Six critical global industries tell a story of uncertainty and change for 2017 and beyond:
- “Automotive” – Infrastructure spending, lighter regulation and US tax cuts would help the auto industry, but the president Trump’s antipathy to free trade could increase automakers’ costs. The possible dissolution of the Iranian nuclear deal, along with the impacts of Brexit, could weigh heavily on the sector.
- “Consumer goods and retail” – Brexit and political change across Europe will likely dampen consumer sentiment in 2017. Tax cuts could benefit American consumers, while retail in emerging markets such as India, Russia and Brazil will recover, helping to offset China’s slowdown. Competition between e-commerce and brick-and-mortar retailers will heat up, as Wal-Mart and Amazon, for example, engage in “crossover” experiments.
- “Energy” – Fossil fuels will continue to provide 85% of energy used globally, but the Paris Agreement on Climate Change will guide signatories such as the EU, China and India to reduce carbon emissions. Trump’s negation of climate change could hinder US collaboration, even as two-thirds of global energy investment is currently in renewables. Energy prices will remain low, though they have already hit bottom.
- “Financial services” – Growth in payment services and fintech will continue, along with new opportunities among the unbanked within emerging markets. But ongoing regulatory burdens, slow overall growth and low interest rates, particularly in developed markets, will dampen expectations. The incoming US administration may try to roll back some banking legislation. As financial institutions retrench globally, China must address mounting debt, while bank health remains precarious in Germany and Italy.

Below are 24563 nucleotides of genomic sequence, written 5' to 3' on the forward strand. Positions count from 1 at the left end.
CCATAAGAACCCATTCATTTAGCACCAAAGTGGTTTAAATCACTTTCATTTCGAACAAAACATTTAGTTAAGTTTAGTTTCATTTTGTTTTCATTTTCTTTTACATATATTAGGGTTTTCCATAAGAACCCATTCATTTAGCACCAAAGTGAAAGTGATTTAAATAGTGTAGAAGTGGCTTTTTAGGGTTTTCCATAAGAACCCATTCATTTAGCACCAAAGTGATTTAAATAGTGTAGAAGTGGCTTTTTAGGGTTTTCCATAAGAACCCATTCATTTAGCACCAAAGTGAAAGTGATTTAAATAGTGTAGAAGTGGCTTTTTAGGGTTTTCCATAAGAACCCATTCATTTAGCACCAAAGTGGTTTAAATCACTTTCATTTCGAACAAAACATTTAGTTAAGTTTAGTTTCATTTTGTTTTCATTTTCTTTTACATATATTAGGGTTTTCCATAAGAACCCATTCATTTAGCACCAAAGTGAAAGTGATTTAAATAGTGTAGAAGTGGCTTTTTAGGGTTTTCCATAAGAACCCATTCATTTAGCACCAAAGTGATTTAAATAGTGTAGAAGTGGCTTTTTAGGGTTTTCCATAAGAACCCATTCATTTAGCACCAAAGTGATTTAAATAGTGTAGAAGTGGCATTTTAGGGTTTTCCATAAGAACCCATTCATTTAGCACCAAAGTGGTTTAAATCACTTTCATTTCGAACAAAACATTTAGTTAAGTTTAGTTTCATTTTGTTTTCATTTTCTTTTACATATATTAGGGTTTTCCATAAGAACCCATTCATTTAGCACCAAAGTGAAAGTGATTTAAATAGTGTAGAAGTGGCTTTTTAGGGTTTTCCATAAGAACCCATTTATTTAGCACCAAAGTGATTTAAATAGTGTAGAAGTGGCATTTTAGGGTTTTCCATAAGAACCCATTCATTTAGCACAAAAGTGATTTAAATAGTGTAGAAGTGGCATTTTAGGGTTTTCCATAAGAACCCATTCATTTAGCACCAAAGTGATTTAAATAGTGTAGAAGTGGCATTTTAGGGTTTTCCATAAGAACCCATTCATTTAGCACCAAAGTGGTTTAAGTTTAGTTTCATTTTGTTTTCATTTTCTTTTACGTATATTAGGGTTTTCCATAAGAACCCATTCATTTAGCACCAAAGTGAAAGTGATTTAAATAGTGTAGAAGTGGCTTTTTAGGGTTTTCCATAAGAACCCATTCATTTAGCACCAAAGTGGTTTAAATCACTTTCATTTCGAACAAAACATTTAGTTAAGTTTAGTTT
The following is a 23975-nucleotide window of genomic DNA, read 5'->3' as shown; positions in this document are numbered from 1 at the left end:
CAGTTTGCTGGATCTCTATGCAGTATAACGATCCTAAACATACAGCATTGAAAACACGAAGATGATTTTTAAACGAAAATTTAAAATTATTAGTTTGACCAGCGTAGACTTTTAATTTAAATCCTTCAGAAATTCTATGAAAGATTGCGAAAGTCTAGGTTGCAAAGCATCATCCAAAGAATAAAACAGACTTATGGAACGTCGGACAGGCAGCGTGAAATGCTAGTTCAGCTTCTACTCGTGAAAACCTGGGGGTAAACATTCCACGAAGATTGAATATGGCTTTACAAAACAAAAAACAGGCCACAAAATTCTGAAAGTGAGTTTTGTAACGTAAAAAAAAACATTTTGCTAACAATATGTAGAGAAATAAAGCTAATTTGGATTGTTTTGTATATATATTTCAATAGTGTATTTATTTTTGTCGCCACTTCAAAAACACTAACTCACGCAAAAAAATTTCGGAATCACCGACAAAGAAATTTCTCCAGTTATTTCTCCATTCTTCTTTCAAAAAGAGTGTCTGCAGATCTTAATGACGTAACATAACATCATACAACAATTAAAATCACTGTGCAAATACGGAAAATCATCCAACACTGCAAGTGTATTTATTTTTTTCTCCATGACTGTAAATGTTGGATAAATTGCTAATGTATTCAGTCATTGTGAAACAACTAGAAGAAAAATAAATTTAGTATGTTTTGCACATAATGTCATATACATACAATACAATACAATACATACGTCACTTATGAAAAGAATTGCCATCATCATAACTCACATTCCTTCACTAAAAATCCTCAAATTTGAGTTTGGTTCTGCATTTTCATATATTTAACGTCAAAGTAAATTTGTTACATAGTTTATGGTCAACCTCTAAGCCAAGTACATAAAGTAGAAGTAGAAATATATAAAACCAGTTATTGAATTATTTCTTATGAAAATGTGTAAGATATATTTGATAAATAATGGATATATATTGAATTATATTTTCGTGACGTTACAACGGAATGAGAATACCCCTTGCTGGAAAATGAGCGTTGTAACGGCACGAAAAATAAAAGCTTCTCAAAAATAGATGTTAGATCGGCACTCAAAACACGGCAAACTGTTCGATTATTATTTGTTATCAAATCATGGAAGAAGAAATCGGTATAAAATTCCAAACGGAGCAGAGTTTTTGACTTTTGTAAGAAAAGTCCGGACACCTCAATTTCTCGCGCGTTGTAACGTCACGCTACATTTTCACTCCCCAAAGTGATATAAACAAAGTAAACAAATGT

- “Health care” – New US government leaders will work to undo the Affordable Care Act (Obamacare) in one way or another, but the rest of the world will extend citizens’ health care availability. Increased life expectancies in rich and poor countries alike will require expanded health care systems. Brexit may encourage foreign medics working in the UK to return home, and oil-exporters’ strained national budgets may be unable to fund health needs. Pressure on pharmaceutical firms to cut prices will continue.
- “Telecoms” – Increased mobile phone usage and the concomitant uptake in broadband may offset some of the falloff in revenue from voice calls and text messaging. The industry must address how to monetize the Internet of Things, which will only grow.